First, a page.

Capital Flow Management Policies: A Panel Data Analysis For Developing Countries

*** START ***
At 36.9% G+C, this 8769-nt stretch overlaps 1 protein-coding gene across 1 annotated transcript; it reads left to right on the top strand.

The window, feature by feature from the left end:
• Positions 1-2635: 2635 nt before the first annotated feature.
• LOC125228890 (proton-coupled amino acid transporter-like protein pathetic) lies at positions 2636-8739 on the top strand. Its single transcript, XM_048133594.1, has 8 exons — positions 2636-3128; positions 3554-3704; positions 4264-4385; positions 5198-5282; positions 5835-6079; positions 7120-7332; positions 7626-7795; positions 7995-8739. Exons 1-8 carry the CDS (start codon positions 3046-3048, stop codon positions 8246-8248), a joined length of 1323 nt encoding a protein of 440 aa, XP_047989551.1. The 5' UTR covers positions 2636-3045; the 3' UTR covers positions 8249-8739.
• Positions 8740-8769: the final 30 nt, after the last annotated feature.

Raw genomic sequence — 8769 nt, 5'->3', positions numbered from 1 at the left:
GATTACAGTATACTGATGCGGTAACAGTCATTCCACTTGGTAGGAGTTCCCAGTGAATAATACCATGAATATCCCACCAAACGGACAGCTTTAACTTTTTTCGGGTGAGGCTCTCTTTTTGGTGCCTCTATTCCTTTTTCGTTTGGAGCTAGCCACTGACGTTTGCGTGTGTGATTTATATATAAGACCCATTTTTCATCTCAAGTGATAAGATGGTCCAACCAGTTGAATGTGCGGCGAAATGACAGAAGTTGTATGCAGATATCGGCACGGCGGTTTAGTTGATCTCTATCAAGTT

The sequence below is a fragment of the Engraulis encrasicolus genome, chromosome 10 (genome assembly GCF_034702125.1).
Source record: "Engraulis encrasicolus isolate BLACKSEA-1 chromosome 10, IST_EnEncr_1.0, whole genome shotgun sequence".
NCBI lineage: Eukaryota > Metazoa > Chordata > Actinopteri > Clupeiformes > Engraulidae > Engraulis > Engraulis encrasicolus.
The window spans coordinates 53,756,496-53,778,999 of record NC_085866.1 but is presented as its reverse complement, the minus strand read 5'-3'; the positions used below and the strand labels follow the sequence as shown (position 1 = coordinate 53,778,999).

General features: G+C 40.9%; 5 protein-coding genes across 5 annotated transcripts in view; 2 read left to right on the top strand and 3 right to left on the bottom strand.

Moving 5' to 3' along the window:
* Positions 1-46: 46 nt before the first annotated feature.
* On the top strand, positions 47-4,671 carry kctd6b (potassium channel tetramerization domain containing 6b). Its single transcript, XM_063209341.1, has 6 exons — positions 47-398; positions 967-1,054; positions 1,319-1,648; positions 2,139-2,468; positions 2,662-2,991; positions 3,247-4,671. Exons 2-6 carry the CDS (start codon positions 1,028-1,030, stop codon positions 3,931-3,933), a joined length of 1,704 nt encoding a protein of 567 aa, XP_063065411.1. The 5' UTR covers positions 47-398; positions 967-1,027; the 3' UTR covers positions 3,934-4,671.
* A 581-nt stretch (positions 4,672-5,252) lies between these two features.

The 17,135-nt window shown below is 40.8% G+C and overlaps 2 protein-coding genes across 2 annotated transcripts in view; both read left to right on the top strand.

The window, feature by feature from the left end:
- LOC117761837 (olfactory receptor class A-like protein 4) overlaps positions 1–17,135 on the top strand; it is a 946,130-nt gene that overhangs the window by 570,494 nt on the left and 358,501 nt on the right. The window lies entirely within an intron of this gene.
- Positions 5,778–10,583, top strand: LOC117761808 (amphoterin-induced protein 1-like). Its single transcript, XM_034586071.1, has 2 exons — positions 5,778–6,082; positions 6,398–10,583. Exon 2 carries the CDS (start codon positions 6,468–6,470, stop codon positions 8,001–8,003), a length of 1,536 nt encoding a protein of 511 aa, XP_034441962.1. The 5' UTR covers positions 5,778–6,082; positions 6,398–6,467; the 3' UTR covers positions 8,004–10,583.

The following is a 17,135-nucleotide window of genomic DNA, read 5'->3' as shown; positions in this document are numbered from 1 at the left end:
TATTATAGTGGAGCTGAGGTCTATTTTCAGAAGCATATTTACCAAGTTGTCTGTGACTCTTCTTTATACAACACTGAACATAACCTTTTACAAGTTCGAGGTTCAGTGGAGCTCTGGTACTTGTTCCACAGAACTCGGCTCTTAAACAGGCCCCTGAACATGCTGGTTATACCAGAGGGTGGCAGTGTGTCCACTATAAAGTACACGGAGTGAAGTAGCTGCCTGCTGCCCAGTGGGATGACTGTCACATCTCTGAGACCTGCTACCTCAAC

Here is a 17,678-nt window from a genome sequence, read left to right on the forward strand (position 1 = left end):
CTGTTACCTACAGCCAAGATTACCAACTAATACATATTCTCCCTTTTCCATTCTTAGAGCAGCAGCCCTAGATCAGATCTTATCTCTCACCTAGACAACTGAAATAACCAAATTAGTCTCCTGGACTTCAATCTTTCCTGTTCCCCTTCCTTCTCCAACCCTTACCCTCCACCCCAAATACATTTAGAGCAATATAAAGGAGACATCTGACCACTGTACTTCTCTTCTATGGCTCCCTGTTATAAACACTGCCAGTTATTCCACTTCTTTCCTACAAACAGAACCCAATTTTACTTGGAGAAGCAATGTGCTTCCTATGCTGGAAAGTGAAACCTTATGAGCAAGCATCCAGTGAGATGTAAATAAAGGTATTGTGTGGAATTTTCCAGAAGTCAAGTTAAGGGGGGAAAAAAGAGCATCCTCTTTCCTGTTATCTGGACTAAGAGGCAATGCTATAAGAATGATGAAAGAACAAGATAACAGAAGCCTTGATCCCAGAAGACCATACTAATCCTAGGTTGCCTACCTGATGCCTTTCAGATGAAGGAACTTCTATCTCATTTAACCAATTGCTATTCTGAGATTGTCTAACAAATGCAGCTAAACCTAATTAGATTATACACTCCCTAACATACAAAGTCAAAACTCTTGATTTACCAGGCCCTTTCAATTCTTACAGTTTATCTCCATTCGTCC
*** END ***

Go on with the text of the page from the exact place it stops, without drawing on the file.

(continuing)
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The Global Financial Crisis has signaled that the growing magnitude and volatility in financial flows increasingly complicates ensuring macroeconomic and financial stability in developing countries. With the renewed attention on a better understanding of which appropriate policy tools help policymakers to provide stability, the recent literature has started to advocate the use of capital flow management policies, in particular, capital controls. Given these recent developments in the literature and the policy environment, this thesis seeks to answer two questions: (i) what are the impacts of capital controls on the size and volatility of gross inflows and outflows, and (ii) does the level of a country’s financial development affect the efficacy of capital controls? Based on a new dataset for capital controls developed by Fernandez et al. (2016) for a sample of 44 developing countries over the period 1998-2017, this study builds its empirical analysis on linear and nonlinear panel estimation procedures. The results show that the impact of capital controls differs across the volume of gross inflows and outflows suggesting increases in restrictions on outflows significantly reduce the volume of gross outflows. But there is no significant impact of capital controls on the gross inflows. Also, capital controls seem not to influence the volatility of gross inflows and outflows. Considering the panel threshold regressions, the results indicate that once a country surpasses a certain financial development threshold, higher levels of capital controls on inflows lead to lower gross inflow while there is no significant threshold for the size of gross outflows and volatility of the gross flows.